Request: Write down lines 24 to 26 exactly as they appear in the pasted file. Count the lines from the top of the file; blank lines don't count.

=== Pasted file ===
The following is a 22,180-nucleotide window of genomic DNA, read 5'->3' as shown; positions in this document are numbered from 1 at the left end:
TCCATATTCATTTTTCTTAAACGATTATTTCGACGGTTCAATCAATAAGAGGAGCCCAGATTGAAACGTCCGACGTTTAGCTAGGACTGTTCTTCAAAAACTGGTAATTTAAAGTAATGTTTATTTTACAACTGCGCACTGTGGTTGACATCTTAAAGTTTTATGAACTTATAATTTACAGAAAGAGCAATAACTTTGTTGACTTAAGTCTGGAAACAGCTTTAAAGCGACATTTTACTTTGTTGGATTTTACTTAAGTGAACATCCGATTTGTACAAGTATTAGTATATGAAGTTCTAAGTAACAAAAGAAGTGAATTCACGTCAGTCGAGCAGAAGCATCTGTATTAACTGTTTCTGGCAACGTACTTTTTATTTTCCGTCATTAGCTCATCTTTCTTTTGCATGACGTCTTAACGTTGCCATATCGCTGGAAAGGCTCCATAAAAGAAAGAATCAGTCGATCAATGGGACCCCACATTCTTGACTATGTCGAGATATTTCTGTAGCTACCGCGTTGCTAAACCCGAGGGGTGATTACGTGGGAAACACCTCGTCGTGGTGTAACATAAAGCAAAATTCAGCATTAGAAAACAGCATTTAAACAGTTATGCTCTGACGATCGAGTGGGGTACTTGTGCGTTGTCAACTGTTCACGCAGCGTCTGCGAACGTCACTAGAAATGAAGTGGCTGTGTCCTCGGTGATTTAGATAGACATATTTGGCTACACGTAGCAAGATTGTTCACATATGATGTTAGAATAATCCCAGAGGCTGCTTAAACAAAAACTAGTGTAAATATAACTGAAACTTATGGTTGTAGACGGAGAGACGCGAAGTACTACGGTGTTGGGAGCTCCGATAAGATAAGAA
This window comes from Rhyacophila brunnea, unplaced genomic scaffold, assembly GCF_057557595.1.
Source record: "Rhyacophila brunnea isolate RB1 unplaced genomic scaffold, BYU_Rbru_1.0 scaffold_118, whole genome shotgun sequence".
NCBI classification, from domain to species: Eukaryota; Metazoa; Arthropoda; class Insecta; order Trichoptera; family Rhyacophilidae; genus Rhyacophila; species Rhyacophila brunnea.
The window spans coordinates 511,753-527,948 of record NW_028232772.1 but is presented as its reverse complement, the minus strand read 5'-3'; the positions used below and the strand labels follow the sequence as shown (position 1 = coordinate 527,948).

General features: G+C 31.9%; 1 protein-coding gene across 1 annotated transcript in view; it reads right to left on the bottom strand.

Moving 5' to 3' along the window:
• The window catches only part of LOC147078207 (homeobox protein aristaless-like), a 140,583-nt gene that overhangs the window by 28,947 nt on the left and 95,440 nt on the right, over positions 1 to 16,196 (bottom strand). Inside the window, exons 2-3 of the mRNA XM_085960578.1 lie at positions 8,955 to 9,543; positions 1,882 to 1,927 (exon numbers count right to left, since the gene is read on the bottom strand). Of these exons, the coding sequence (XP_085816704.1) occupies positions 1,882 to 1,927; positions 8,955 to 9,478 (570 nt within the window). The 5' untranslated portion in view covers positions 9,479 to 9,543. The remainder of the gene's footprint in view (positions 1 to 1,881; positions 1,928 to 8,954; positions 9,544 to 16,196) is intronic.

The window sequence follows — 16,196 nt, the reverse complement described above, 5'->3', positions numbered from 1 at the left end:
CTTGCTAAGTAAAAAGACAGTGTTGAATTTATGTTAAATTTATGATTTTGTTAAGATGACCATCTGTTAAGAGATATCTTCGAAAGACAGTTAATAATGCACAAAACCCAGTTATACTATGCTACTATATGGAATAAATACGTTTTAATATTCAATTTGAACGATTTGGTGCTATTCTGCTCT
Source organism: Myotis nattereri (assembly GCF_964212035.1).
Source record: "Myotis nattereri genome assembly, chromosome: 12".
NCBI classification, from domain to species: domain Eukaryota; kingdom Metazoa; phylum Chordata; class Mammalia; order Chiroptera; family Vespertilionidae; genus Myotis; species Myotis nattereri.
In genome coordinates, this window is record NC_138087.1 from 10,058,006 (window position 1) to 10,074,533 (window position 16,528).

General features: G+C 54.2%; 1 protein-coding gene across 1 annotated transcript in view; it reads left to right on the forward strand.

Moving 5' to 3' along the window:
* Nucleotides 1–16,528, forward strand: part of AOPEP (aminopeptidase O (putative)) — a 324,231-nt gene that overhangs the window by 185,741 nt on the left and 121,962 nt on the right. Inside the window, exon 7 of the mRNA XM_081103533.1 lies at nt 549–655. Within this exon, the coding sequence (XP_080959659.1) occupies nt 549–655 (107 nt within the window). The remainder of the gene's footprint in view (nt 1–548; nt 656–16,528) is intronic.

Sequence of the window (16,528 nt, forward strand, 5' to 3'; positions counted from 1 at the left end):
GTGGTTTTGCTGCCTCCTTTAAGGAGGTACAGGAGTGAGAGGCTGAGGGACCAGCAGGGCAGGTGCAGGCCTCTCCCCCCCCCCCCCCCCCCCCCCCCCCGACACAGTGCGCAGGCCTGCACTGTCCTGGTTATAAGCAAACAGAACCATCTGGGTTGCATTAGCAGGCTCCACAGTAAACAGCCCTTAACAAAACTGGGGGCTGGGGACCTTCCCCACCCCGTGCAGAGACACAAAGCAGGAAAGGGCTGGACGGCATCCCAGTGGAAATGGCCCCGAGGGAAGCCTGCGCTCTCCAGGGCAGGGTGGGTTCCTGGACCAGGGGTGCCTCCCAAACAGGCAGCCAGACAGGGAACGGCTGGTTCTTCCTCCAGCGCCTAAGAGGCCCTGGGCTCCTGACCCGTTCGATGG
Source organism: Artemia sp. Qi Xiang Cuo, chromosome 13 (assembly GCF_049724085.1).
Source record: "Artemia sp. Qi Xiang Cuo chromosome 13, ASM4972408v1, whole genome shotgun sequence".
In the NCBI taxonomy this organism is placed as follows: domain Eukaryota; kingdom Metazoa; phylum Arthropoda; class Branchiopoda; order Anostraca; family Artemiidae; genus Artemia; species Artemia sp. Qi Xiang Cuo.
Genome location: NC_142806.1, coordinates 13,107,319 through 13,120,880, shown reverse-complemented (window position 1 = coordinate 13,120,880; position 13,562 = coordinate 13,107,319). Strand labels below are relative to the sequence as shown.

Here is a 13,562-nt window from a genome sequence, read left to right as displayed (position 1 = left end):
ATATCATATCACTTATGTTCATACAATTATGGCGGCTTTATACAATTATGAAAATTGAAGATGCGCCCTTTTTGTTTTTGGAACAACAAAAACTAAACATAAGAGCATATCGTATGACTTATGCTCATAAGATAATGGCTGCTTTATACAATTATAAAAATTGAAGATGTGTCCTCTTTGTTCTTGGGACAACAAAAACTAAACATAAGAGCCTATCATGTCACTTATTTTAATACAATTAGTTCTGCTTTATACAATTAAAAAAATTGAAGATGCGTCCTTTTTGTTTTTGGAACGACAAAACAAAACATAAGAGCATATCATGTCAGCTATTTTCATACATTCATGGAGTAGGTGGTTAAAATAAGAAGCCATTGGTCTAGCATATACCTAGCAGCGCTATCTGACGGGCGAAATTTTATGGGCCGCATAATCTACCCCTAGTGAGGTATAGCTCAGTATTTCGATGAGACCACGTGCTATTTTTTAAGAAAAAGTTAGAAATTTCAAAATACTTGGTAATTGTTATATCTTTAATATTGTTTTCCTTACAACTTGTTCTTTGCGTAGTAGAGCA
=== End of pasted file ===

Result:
Genome location: NC_142806.1, coordinates 13,107,319 through 13,120,880, shown reverse-complemented (window position 1 = coordinate 13,120,880; position 13,562 = coordinate 13,107,319). Strand labels below are relative to the sequence as shown.

Here is a 13,562-nt window from a genome sequence, read left to right as displayed (position 1 = left end):
ATATCATATCACTTATGTTCATACAATTATGGCGGCTTTATACAATTATGAAAATTGAAGATGCGCCCTTTTTGTTTTTGGAACAACAAAAACTAAACATAAGAGCATATCGTATGACTTATGCTCATAAGATAATGGCTGCTTTATACAATTATAAAAATTGAAGATGTGTCCTCTTTGTTCTTGGGACAACAAAAACTAAACATAAGAGCCTATCATGTCACTTATTTTAATACAATTAGTTCTGCTTTATACAATTAAAAAAATTGAAGATGCGTCCTTTTTGTTTTTGGAACGACAAAACAAAACATAAGAGCATATCATGTCAGCTATTTTCATACATTCATGGAGTAGGTGGTTAAAATAAGAAGCCATTGGTCTAGCATATACCTAGCAGCGCTATCTGACGGGCGAAATTTTATGGGCCGCATAATCTACCCCTAGTGAGGTATAGCTCAGTATTTCGATGAGACCACGTGCTATTTTTTAAGAAAAAGTTAGAAATTTCAAAATACTTGGTAATTGTTATATCTTTAATATTGTTTTCCTTACAACTTGTTCTTTGCGTAGTAGAGCA